It seems like we’ve been hearing about these numbers for a long time. While some progress has been made, the IEA’s Africa Energy Outlook 2022 shows us that there is still much work to be done on the African continent to achieve universal access to affordable, reliable, sustainable and modern energy.
The report notes that while 160 million Africans gained access to electricity in 2010-19, more than 40% of Africans are still without service. Although 18% of the world’s population lives in Africa, less than 6% of the world’s energy consumption comes from Africa. 600 million Africans still lack access to electricity, with around 50% of them living in the Democratic Republic of the Congo (DRC), Ethiopia, Nigeria, Tanzania and Uganda. The report notes that some countries such as Ghana, Kenya and Rwanda are on track to gain full access by 2030. These countries can be good examples and can offer success stories for other countries to follow.
The report also notes that more than 970 million people still lack access to clean cooking. Yes, almost 1 billion people on the continent do not have access to clean cooking. Wood, waste and charcoal burned in three stones are still the dominant sources of cooking energy on the continent. Fuel is ‘free’, relatively easy to find, and a three-stone fire offers not only a cooking platform but also provides warmth during the colder months of the year. However, the smoke associated with open fire cooking is dangerous. 4 million people die each year from illnesses related to cooking smoke. The Clean Cooking Alliance notes that women and children in developing countries are severely affected as they spend up to 20 hours a week gathering these wood fuels or similar for cooking. Accelerating the transition to cleaner cooking has become critical and will allow women and children to free up time for more productive community activities.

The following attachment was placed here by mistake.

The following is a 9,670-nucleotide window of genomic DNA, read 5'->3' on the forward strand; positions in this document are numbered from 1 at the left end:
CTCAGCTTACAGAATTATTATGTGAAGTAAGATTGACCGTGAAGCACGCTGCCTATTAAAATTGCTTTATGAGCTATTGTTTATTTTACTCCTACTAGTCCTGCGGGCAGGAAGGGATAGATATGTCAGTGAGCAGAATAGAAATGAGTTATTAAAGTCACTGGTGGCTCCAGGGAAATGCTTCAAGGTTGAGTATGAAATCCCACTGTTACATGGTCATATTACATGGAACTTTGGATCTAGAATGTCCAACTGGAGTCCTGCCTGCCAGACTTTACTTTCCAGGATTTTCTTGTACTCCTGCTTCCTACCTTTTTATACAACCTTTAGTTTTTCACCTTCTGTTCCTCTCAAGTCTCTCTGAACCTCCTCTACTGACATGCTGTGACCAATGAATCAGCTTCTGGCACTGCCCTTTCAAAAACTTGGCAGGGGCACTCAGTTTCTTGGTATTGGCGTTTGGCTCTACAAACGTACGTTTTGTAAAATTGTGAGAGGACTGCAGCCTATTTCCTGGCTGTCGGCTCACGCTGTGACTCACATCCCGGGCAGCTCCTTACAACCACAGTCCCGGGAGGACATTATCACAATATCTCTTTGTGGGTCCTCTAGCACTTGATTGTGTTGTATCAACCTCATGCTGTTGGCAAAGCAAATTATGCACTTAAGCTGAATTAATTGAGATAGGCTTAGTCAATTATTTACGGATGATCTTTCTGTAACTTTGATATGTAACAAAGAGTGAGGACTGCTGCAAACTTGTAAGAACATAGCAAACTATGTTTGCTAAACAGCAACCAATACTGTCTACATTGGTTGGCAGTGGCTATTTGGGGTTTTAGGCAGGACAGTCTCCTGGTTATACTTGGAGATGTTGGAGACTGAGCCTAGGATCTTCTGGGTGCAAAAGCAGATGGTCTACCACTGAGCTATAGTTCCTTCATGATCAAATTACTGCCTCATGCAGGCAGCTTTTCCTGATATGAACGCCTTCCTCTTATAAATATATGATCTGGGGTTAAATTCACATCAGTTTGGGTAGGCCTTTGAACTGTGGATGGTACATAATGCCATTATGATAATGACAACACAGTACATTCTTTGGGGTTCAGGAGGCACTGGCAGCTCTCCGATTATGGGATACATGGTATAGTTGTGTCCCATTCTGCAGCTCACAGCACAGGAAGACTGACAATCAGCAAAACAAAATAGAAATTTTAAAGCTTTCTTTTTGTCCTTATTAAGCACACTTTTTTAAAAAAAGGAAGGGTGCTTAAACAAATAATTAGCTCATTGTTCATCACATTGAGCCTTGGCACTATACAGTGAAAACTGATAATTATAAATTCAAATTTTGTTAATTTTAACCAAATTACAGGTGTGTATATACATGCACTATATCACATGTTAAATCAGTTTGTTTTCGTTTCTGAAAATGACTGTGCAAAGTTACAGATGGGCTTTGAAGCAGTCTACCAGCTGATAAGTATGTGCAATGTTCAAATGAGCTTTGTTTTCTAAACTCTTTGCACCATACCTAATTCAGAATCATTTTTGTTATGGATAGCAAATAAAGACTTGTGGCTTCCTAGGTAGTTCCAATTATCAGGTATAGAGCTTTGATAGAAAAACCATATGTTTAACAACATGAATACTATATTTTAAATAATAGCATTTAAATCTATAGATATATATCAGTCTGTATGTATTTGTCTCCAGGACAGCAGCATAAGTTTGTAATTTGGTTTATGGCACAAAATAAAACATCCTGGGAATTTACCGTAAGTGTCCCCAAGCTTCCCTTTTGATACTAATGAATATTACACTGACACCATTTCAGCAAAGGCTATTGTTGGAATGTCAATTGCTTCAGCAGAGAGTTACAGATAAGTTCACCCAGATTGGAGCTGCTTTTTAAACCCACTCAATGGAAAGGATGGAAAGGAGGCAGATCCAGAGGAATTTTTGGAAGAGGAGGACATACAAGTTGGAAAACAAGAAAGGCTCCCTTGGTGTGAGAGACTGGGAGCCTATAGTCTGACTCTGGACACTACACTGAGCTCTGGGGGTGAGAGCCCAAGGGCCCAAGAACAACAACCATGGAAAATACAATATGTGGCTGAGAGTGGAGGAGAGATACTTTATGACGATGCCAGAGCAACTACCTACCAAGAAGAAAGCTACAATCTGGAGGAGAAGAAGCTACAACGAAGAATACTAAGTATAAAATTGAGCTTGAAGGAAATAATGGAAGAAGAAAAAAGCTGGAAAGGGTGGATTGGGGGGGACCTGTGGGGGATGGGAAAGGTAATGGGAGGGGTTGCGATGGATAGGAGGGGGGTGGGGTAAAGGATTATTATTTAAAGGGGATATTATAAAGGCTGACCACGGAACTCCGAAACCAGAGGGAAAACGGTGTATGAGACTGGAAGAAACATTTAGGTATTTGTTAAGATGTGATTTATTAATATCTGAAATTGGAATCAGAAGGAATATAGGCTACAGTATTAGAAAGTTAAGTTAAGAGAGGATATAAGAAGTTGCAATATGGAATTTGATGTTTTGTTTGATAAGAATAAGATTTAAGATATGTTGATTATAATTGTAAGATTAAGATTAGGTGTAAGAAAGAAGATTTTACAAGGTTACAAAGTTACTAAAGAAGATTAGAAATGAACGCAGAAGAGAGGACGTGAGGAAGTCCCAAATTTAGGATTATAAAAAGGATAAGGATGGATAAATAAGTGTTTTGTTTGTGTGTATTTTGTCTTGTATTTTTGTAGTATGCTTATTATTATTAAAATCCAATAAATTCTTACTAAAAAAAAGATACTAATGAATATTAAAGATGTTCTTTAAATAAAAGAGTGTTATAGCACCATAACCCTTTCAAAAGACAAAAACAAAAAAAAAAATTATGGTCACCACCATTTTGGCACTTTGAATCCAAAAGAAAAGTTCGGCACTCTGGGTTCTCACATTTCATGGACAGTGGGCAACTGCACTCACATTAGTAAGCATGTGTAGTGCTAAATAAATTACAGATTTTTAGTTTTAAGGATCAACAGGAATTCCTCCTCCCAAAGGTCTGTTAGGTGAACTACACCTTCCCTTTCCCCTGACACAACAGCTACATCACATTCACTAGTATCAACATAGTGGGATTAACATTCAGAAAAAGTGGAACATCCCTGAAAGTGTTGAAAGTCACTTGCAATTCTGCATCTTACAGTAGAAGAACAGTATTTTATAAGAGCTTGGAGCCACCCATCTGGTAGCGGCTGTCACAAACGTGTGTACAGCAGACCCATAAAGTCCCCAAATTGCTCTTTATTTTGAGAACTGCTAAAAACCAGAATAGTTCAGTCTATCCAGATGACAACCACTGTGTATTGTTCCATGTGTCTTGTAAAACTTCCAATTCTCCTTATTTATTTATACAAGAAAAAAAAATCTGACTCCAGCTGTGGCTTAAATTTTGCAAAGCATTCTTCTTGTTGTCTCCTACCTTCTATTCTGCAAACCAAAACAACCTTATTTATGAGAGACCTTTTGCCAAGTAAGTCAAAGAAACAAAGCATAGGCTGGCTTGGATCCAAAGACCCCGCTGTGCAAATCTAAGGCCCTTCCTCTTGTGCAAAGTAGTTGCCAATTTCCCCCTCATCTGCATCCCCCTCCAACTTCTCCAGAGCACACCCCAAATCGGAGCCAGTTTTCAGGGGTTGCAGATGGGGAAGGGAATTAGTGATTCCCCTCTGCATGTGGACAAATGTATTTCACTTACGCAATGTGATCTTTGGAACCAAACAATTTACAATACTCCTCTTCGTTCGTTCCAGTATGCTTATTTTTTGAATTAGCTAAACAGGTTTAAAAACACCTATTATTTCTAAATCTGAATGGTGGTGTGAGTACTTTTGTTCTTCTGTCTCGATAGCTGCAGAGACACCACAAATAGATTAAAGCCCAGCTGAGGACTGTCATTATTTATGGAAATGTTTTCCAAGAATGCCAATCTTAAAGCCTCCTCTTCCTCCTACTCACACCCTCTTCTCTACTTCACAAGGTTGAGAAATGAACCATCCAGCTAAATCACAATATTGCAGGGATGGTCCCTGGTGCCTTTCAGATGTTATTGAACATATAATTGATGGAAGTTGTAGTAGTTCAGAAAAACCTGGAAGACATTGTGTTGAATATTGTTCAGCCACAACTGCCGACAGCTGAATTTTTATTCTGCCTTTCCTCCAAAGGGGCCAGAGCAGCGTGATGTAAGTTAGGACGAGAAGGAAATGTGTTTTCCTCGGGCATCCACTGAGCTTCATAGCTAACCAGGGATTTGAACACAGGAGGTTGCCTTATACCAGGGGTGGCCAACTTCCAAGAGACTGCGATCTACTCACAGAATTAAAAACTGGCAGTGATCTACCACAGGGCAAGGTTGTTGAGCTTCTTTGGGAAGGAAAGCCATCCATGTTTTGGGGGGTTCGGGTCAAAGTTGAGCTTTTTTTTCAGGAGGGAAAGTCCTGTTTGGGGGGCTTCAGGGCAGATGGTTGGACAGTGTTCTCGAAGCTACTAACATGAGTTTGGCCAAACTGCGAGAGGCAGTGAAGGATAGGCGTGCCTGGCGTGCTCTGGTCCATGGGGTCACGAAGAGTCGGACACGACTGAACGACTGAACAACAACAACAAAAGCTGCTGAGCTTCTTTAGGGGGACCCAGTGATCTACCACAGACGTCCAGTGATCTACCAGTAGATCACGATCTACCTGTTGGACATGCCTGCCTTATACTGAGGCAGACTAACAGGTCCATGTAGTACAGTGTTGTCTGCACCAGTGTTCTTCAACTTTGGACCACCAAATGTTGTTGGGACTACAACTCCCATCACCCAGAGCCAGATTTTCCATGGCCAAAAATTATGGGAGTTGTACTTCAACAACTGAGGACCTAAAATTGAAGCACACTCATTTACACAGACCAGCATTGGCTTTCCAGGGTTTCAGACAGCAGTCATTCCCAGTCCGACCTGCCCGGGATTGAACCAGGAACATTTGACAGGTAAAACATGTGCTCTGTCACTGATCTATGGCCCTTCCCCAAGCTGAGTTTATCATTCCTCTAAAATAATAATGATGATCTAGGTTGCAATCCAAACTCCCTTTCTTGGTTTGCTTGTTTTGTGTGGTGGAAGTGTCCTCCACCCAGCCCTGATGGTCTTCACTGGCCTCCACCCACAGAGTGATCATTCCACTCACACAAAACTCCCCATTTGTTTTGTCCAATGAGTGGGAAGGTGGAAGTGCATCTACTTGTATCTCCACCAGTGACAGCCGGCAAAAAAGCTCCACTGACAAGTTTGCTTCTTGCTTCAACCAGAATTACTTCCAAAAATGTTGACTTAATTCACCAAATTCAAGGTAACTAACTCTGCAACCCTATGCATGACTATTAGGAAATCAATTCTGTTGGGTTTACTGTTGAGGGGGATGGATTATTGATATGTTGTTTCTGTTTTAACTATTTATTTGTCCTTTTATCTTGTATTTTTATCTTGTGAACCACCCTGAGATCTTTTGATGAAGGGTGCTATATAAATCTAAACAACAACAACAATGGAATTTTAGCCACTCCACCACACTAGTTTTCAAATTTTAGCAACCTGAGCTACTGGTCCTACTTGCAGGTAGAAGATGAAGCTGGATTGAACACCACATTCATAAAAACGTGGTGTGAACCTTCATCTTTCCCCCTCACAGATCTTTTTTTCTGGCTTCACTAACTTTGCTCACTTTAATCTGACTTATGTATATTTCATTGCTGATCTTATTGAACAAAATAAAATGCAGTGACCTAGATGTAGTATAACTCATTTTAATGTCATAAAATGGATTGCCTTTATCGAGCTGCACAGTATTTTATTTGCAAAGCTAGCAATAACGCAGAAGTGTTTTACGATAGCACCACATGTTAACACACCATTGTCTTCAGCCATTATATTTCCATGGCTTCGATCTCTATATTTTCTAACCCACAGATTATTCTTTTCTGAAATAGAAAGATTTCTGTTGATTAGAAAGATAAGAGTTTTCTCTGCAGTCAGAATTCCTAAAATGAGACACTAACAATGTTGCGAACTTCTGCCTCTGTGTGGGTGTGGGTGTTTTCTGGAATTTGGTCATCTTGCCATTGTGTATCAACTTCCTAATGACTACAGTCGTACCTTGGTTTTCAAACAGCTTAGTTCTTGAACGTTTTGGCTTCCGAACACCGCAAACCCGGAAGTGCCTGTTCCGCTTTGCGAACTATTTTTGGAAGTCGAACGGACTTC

To ensure that universal access to affordable electricity is achieved by 2030, connections to over 70 million people per year will need to be added! This would essentially triple the current rate of connections, the IEA report said. For clean cooking, achieving universal access to clean cooking fuels and technologies by 2030 will mean removing over 120 million people from dirty cooking fuels annually!
IEA’s analysis shows that expanding national grids is the cheapest and most reasonable option to increase access to electricity. However, many public enterprises on the continent, which play a key role in financing the energy sector, are facing severe liquidity crises that risk turning into long-term indebtedness, the report added. Many of these public services also have legacy problems of poor management, under-investment and low cost recovery due to low electricity tariffs for various reasons. This hinders efforts to maintain their existing assets and invest in new ones, thereby slowing down the expansion of power transmission and distribution networks. The report notes that African countries were already struggling to attract capital to the energy sector before the pandemic, receiving less than 3% of global clean energy investment from 2010 to 2020.
It seems that a qualitative leap in capital raising is needed to really solve this problem of access to electricity and clean cooking. Much work remains to be done on many fronts to achieve the universal access targets by 2030.
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